July 10, 2005
Sampling continued at the same frenetic pace as the previous two days. As we worked along the OZ survey line, we had deeper CTD casts which provided more time in between stations to prepare. We are currently surveying the grid to search for areas of Pseudo-nitzschia (PN).
In my spare time, I tried to master the bowline. It's a relatively easy knot that must be learned to work at sea. The bowline is an important if a line is to be secured to an eyebolt on the deck or to a piece of sampling equipment. Being a lefthander, it took me some time to master it.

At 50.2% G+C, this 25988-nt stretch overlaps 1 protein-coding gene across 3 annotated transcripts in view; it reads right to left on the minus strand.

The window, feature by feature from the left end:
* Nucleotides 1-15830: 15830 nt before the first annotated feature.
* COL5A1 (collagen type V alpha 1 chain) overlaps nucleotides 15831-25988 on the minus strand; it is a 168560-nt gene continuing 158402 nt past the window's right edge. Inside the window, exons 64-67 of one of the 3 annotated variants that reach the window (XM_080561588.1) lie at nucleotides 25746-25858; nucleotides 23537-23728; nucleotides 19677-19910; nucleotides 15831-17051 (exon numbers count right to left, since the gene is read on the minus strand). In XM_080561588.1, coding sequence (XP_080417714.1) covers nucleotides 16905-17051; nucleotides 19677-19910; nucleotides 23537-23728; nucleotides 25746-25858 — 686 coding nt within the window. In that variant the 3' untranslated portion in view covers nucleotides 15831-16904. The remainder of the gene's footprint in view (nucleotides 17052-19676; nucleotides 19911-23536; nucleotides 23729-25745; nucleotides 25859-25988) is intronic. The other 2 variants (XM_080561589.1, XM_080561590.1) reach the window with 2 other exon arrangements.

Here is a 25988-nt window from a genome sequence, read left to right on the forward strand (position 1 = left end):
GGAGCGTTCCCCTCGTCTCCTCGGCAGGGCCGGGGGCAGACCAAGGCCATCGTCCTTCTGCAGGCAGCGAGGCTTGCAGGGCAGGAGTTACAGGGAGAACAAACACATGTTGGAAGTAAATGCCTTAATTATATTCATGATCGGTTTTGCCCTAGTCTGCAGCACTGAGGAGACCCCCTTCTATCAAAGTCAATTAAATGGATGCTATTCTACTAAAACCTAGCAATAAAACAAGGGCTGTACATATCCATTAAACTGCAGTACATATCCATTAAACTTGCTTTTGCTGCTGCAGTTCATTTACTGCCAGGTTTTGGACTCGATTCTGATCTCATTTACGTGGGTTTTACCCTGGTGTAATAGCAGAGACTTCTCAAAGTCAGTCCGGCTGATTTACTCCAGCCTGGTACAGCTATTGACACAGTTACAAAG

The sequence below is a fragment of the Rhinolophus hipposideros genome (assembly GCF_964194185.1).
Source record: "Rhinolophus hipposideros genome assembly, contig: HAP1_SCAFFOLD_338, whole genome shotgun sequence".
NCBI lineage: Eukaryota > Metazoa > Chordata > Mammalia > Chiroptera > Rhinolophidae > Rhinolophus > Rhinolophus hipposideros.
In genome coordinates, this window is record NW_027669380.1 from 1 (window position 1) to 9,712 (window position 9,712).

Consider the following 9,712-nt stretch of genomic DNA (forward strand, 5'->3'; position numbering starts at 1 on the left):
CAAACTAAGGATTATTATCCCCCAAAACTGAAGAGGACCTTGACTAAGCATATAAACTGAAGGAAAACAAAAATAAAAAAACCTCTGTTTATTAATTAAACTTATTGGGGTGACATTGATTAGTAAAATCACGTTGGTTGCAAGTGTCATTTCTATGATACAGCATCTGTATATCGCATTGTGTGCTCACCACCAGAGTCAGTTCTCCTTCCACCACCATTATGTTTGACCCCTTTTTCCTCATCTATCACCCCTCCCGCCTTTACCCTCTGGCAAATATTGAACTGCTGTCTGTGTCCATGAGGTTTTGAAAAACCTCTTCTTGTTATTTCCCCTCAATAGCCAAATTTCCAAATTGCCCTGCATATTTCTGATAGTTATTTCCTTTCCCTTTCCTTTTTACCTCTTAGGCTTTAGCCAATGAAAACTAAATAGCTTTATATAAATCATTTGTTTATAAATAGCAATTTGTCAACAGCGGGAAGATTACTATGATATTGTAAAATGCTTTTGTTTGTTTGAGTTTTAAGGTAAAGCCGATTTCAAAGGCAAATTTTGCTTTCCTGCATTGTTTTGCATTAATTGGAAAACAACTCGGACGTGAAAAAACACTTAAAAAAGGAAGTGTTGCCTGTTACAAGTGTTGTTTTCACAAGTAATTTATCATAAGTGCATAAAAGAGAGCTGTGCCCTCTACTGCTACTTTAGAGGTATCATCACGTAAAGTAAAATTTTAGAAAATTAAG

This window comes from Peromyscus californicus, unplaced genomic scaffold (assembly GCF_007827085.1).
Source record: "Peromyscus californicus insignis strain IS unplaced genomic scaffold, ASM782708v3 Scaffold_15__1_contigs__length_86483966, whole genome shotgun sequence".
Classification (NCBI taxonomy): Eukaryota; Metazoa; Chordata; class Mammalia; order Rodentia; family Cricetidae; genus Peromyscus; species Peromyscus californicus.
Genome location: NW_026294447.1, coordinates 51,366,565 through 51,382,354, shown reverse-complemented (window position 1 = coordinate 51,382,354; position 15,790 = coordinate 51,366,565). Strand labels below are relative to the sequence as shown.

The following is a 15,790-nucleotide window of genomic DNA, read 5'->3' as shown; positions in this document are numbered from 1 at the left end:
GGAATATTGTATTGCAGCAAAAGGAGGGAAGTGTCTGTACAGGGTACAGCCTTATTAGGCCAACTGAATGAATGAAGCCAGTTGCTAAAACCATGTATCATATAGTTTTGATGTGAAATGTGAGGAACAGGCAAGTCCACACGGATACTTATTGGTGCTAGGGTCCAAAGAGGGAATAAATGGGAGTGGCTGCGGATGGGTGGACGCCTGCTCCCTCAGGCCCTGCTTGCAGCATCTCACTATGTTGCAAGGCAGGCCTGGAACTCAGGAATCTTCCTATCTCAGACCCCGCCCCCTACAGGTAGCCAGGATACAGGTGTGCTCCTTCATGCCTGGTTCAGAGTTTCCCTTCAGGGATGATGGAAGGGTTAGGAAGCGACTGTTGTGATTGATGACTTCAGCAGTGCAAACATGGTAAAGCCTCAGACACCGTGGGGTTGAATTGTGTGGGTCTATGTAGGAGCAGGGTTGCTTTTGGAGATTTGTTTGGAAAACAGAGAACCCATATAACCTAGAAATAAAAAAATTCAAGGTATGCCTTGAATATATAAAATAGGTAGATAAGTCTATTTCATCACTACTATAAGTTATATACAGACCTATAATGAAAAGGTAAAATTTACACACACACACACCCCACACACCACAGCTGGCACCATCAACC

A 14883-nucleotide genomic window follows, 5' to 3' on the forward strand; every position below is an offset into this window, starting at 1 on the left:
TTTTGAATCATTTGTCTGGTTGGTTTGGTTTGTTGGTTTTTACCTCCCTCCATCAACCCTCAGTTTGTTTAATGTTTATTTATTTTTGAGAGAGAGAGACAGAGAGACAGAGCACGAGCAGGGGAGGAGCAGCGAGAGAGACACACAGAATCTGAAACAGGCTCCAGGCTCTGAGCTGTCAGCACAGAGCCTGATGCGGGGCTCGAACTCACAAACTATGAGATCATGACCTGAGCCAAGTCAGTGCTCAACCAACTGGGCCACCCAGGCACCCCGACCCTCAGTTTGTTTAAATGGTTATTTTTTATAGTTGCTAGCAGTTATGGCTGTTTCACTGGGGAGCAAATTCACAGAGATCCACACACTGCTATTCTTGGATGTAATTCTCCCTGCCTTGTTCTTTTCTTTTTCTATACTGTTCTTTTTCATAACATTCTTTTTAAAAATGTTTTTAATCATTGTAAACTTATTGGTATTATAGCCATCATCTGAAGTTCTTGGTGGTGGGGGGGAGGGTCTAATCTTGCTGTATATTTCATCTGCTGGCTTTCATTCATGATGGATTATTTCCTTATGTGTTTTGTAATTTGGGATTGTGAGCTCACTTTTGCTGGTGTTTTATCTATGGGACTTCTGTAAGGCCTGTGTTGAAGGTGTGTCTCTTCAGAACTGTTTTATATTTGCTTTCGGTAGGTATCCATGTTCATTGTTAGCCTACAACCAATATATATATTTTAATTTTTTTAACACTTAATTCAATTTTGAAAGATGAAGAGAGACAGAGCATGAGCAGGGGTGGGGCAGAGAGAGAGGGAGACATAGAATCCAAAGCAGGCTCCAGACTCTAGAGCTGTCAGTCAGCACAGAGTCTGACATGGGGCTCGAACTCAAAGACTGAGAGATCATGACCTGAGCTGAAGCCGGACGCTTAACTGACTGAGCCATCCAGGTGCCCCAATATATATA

The day began with a beautiful sunrise and ended in drizzle and strong winds. Our last two CTD casts of the day were the deepest thus far, reaching depths of about 1000 meters. Before the last cast, some of the science crew decided to design Styrofoam cups to send down with the CTD. After the retrieval of the CTD, we were amazed to see how much the cups had compressed. One Styrofoam cup compressed to the size of a shot glass. I plan to use my cups in my class to demonstrate how pressure change may affect organisms. If you plan on heading on out to sea on research cruise, bring plenty of styrofoam cups!